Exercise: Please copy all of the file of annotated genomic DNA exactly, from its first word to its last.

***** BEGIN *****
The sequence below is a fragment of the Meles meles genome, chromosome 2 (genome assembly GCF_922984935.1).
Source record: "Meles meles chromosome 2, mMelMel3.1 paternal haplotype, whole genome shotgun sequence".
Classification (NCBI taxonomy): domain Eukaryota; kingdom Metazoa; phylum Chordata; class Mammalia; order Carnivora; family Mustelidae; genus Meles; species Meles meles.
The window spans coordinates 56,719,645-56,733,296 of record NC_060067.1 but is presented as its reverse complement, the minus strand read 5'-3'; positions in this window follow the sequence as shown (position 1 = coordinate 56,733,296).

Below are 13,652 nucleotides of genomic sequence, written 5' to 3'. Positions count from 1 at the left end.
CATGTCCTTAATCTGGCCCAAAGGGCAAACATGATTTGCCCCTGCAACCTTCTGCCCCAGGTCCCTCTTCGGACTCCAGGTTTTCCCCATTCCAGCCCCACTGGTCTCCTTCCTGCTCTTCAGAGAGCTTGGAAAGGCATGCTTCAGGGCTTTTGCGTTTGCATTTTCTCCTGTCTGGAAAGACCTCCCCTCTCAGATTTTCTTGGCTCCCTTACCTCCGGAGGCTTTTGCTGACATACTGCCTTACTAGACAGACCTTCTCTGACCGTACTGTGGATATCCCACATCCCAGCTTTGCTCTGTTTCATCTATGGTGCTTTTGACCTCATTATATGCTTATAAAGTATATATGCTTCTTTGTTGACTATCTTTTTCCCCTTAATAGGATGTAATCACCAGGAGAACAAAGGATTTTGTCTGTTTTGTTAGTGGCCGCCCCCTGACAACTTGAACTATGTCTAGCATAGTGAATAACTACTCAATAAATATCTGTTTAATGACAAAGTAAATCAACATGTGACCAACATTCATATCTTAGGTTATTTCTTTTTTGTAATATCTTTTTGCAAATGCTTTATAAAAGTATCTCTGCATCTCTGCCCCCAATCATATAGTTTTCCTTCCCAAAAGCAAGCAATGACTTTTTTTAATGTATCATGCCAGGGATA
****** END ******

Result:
The sequence below is a fragment of the Meles meles genome, chromosome 2 (genome assembly GCF_922984935.1).
Source record: "Meles meles chromosome 2, mMelMel3.1 paternal haplotype, whole genome shotgun sequence".
Classification (NCBI taxonomy): domain Eukaryota; kingdom Metazoa; phylum Chordata; class Mammalia; order Carnivora; family Mustelidae; genus Meles; species Meles meles.
The window spans coordinates 56,719,645-56,733,296 of record NC_060067.1 but is presented as its reverse complement, the minus strand read 5'-3'; positions in this window follow the sequence as shown (position 1 = coordinate 56,733,296).

Below are 13,652 nucleotides of genomic sequence, written 5' to 3'. Positions count from 1 at the left end.
CATGTCCTTAATCTGGCCCAAAGGGCAAACATGATTTGCCCCTGCAACCTTCTGCCCCAGGTCCCTCTTCGGACTCCAGGTTTTCCCCATTCCAGCCCCACTGGTCTCCTTCCTGCTCTTCAGAGAGCTTGGAAAGGCATGCTTCAGGGCTTTTGCGTTTGCATTTTCTCCTGTCTGGAAAGACCTCCCCTCTCAGATTTTCTTGGCTCCCTTACCTCCGGAGGCTTTTGCTGACATACTGCCTTACTAGACAGACCTTCTCTGACCGTACTGTGGATATCCCACATCCCAGCTTTGCTCTGTTTCATCTATGGTGCTTTTGACCTCATTATATGCTTATAAAGTATATATGCTTCTTTGTTGACTATCTTTTTCCCCTTAATAGGATGTAATCACCAGGAGAACAAAGGATTTTGTCTGTTTTGTTAGTGGCCGCCCCCTGACAACTTGAACTATGTCTAGCATAGTGAATAACTACTCAATAAATATCTGTTTAATGACAAAGTAAATCAACATGTGACCAACATTCATATCTTAGGTTATTTCTTTTTTGTAATATCTTTTTGCAAATGCTTTATAAAAGTATCTCTGCATCTCTGCCCCCAATCATATAGTTTTCCTTCCCAAAAGCAAGCAATGACTTTTTTTAATGTATCATGCCAGGGATA